Machinery Noise Control
Common building equipment can make noise or vibration, and adversely affect the use of indoor and outdoor space. A few selected examples include: pumps, fans, cooling towers, blowers, chillers, compressors, generators, and electrical transformers.
Vibration is important too. Any rotating or reciprocating equipment has the potential to cause noise problems indoors, by transmitting vibration into the structure. That vibration can travel throughout the building and radiate sound, often in distant locations.
Noise control involves the proper application of enclosures, mufflers, absorptive lining, silencers, vibration isolation, and similar measures. Space planning is another useful technique. Buffer spaces placed between noisy equipment and noise-sensitive users can save a great deal of effort and expense on noise control. Storage space, copy rooms, or corridors can be used to separate the mechanical room from offices.
Heating, ventilation and air conditioning (HVAC) equipment must deliver fresh heated or chilled air constantly, but background noise must remain within a reasonable range of noise levels. These noise levels are expressed as the Noise Criteria (NC). NC values are used to describe continuous background noise, and accounts for human sensitivity to low, middle and high frequency sounds.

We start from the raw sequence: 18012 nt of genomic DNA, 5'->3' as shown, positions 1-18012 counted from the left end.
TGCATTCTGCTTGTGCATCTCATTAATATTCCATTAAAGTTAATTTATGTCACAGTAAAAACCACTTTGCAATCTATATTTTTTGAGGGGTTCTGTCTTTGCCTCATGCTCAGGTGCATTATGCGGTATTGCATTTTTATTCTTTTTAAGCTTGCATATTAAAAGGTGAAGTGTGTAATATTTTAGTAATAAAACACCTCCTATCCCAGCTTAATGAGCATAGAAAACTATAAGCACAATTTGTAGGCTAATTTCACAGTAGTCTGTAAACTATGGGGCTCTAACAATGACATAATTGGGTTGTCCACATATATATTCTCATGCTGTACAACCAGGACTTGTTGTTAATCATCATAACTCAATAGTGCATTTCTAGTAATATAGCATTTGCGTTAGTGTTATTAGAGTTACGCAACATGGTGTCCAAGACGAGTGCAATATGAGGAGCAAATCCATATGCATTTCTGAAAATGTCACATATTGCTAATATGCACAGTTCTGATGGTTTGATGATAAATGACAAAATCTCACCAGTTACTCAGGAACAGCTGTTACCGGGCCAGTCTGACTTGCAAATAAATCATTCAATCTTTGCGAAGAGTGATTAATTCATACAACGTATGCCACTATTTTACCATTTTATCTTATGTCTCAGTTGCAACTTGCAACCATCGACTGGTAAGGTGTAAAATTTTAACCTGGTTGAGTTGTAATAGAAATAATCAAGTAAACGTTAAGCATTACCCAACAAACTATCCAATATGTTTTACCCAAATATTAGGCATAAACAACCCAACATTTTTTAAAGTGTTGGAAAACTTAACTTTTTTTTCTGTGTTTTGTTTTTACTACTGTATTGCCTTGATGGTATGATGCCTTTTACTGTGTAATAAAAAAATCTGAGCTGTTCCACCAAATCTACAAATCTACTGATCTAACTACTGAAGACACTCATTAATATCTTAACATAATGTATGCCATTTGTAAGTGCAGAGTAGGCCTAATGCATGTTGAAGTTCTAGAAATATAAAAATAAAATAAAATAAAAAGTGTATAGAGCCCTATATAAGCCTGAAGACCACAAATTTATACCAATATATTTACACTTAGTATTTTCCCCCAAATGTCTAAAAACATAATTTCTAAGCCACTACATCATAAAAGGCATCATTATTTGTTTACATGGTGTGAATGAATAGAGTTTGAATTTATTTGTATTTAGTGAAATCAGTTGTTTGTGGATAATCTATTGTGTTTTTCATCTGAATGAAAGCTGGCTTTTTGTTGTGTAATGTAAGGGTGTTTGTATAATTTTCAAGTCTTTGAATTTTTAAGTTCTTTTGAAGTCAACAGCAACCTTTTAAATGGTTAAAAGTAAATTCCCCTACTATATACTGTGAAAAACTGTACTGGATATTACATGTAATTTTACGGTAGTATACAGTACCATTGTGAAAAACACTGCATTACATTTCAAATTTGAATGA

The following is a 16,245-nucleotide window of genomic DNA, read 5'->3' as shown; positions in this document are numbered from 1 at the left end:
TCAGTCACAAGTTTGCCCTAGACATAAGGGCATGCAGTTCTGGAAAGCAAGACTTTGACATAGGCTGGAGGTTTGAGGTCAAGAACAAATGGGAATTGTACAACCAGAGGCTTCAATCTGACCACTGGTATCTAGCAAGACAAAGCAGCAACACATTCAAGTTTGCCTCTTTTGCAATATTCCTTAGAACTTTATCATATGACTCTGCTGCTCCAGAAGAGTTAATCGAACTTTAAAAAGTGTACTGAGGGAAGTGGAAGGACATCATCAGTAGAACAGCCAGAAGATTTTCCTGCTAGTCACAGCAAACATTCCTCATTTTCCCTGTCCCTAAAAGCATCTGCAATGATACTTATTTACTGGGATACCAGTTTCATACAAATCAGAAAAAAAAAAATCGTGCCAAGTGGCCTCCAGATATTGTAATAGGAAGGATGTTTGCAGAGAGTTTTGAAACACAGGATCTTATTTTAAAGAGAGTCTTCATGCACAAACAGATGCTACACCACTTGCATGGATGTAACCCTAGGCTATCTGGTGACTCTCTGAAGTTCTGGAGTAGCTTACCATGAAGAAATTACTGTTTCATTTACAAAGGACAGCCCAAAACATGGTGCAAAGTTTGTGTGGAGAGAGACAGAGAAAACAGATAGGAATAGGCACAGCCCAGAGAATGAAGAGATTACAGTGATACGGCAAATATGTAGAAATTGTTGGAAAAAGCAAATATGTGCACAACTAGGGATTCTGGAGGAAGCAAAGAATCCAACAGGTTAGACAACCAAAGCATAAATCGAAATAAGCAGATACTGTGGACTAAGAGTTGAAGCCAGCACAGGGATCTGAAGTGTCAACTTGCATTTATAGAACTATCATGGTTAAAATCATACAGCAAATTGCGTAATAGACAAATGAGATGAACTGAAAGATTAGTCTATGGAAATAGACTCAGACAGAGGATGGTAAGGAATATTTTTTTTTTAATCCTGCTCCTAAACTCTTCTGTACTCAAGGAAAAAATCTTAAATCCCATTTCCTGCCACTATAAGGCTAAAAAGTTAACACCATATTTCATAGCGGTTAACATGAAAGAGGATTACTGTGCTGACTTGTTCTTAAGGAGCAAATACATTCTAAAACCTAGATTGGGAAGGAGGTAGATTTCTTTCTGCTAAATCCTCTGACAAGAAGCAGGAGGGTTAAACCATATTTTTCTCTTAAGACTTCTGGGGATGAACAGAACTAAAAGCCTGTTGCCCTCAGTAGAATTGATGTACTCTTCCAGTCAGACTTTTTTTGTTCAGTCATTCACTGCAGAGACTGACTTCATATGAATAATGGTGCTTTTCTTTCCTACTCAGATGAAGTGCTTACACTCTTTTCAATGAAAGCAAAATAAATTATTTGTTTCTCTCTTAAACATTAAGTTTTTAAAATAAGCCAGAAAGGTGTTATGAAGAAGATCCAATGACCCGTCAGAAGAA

Equipment noise can be a community noise issue too. Exhaust fans or rooftop refrigeration equipment may create noise that offends nearby neighbors. Large electrical transformers sometimes create an annoying "hum", which can be audible from great distances. Equipment may even be noisy enough to violate local noise ordinances, especially at night when the limits are often stricter.
All of these factors should be considered
during the design of a project. The goal is to avoid creating a noise
problem that will be expensive and difficult -- or sometimes even
impossible -- to solve later.